US, Indonesia Sign $35 Million Coral Reef Debt Swap Agreement

The agreeement marks the fourth ‘debt-for-nature swap’ deal the two countries have signed since 2009.

The United States has signed a deal to forgive $35 million of Indonesia’s debt in exchange for the Southeast Asian country committing to preserving its coral reef ecosystems, the U.S. Treasury Department said on July 8.

The debt-for-nature swap will redirect funds that Indonesia had initially earmarked for debt repayment to the United States into initiatives aimed at supporting coral reef ecosystem conservation activities.

The initiatives will support coral reef conservation activities in Indonesia’s Lesser Sunda-Banda Sea area and Bird’s Head Seascape, which is home to over 1,600 coral reef fish species and more than 600 hard coral species.

Projects will prioritize the conservation of endemic species that rely on coral reef ecosystems for critical habitat, protect vulnerable coral reef ecosystems of high conservation value, promote the sustainable use of coral reef biodiversity, and create new protected areas as needed.

Funds will be managed by an oversight committee comprising representatives from the Indonesian and U.S. governments, non-governmental organizations, and other civil society organizations, according to the embassy.

The agreement, signed on July 3, marked the fourth debt-for-nature swap the two countries have signed since 2009 under the Tropical Forest Conservation Act, according to a press release issued by the U.S. Embassy.

“Indonesia is home to some of the most biologically diverse coral reef ecosystems in the world that support the livelihoods of millions of Indonesians,” U.S. Assistant Secretary for International Trade and Development Alexia Latortue said in a statement.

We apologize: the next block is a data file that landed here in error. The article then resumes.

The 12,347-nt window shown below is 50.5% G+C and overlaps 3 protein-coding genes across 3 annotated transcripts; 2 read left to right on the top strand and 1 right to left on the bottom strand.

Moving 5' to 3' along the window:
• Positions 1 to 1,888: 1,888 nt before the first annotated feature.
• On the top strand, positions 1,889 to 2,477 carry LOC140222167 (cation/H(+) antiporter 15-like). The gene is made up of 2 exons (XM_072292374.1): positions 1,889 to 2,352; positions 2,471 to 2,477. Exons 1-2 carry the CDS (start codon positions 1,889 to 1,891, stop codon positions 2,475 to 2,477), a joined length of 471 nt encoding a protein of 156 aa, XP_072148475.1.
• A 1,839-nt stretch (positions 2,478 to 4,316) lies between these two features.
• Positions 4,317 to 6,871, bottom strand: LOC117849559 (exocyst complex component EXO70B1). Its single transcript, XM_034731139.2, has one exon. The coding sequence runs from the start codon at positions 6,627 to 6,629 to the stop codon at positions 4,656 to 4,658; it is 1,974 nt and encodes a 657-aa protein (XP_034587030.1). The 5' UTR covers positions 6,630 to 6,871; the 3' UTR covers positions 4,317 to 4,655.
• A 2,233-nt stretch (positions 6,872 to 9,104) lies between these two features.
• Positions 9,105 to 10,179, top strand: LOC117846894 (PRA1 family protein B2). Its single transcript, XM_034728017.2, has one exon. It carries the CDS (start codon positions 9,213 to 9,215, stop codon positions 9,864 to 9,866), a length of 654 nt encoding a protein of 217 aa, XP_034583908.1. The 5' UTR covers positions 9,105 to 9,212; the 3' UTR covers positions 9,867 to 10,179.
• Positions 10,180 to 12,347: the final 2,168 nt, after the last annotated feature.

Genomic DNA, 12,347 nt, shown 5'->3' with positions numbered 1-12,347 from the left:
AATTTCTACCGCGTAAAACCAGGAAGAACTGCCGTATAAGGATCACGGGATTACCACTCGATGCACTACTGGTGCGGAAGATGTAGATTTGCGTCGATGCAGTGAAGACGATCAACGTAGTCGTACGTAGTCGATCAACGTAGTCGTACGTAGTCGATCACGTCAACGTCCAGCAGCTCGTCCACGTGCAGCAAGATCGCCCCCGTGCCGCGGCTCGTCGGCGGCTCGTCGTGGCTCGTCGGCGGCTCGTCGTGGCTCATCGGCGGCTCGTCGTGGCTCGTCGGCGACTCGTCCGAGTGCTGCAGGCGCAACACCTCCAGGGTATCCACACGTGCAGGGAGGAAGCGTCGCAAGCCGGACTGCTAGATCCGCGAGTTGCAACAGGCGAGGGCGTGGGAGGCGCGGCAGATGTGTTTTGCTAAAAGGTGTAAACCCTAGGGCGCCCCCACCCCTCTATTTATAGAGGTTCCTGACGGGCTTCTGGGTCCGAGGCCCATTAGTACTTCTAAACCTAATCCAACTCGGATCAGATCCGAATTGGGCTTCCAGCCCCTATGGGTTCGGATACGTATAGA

“The U.S. Department of Treasury is committed to advancing efforts that protect valuable ecosystems while promoting economic development,” Ms. Latortue added.

Victor Gustaaf Manoppo, director general of marine spatial and ocean management in Indonesia’s Marine Affairs and Fisheries Ministry, said the debt-for-nature swap proved that a thriving ocean is a global interest and shared responsibility.

“Indonesia is strongly committed to safeguarding coral reefs and healthy marine ecosystems as a part of national development policy,” Mr. Gustaaf Manoppo said in a statement.

“What has been agreed upon by the governments of the Republic of Indonesia and the United States benefits not only Indonesian waters and local people, but also the global community,” he added.

The Southeast Asian nation sits in the Coral Triangle region and boasts approximately 51 million hectares of coral reefs, accounting for 18 percent of the world’s coral reefs, according to Indonesia’s Ministry of Tourism.

Indonesia benefited from previous debt-for-nature swaps with the United States in 2009, 2011, and 2014, which collectively generated nearly $70 million for the conservation and management of tropical forests.

The latest debt swap deal is the first to focus primarily on coral reefs.


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